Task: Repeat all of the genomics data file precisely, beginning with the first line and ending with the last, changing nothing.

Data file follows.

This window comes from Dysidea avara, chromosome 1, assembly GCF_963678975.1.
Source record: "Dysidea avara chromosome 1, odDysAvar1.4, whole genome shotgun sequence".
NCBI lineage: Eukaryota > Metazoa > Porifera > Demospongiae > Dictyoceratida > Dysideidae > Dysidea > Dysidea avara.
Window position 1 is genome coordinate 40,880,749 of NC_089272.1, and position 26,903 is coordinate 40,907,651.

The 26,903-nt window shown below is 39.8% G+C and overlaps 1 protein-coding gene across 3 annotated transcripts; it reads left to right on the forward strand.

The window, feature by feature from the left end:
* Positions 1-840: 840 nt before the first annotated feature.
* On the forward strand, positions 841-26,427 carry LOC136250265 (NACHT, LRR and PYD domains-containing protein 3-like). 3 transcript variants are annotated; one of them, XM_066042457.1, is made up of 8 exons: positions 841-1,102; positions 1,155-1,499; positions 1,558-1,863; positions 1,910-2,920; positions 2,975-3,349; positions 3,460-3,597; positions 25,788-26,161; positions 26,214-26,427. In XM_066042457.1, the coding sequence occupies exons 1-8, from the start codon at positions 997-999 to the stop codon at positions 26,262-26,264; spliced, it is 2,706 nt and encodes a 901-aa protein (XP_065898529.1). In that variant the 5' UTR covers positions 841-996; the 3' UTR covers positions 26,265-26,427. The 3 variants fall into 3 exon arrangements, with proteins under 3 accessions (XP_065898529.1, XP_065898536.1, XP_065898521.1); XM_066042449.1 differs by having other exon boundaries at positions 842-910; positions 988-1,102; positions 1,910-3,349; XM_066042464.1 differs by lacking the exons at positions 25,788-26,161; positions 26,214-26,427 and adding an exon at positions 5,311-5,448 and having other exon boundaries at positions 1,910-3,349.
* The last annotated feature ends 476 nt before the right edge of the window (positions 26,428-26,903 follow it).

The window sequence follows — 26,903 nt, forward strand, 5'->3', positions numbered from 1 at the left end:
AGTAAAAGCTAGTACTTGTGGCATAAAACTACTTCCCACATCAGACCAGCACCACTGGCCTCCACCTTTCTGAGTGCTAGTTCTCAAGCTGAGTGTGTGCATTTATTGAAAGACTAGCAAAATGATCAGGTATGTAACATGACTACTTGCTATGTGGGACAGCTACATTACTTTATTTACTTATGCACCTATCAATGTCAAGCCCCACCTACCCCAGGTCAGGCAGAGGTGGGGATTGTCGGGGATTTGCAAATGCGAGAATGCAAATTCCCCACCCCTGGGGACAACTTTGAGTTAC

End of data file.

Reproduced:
This window comes from Dysidea avara, chromosome 1, assembly GCF_963678975.1.
Source record: "Dysidea avara chromosome 1, odDysAvar1.4, whole genome shotgun sequence".
NCBI lineage: Eukaryota > Metazoa > Porifera > Demospongiae > Dictyoceratida > Dysideidae > Dysidea > Dysidea avara.
Window position 1 is genome coordinate 40,880,749 of NC_089272.1, and position 26,903 is coordinate 40,907,651.

The 26,903-nt window shown below is 39.8% G+C and overlaps 1 protein-coding gene across 3 annotated transcripts; it reads left to right on the forward strand.

The window, feature by feature from the left end:
* Positions 1-840: 840 nt before the first annotated feature.
* On the forward strand, positions 841-26,427 carry LOC136250265 (NACHT, LRR and PYD domains-containing protein 3-like). 3 transcript variants are annotated; one of them, XM_066042457.1, is made up of 8 exons: positions 841-1,102; positions 1,155-1,499; positions 1,558-1,863; positions 1,910-2,920; positions 2,975-3,349; positions 3,460-3,597; positions 25,788-26,161; positions 26,214-26,427. In XM_066042457.1, the coding sequence occupies exons 1-8, from the start codon at positions 997-999 to the stop codon at positions 26,262-26,264; spliced, it is 2,706 nt and encodes a 901-aa protein (XP_065898529.1). In that variant the 5' UTR covers positions 841-996; the 3' UTR covers positions 26,265-26,427. The 3 variants fall into 3 exon arrangements, with proteins under 3 accessions (XP_065898529.1, XP_065898536.1, XP_065898521.1); XM_066042449.1 differs by having other exon boundaries at positions 842-910; positions 988-1,102; positions 1,910-3,349; XM_066042464.1 differs by lacking the exons at positions 25,788-26,161; positions 26,214-26,427 and adding an exon at positions 5,311-5,448 and having other exon boundaries at positions 1,910-3,349.
* The last annotated feature ends 476 nt before the right edge of the window (positions 26,428-26,903 follow it).

The window sequence follows — 26,903 nt, forward strand, 5'->3', positions numbered from 1 at the left end:
AGTAAAAGCTAGTACTTGTGGCATAAAACTACTTCCCACATCAGACCAGCACCACTGGCCTCCACCTTTCTGAGTGCTAGTTCTCAAGCTGAGTGTGTGCATTTATTGAAAGACTAGCAAAATGATCAGGTATGTAACATGACTACTTGCTATGTGGGACAGCTACATTACTTTATTTACTTATGCACCTATCAATGTCAAGCCCCACCTACCCCAGGTCAGGCAGAGGTGGGGATTGTCGGGGATTTGCAAATGCGAGAATGCAAATTCCCCACCCCTGGGGACAACTTTGAGTTAC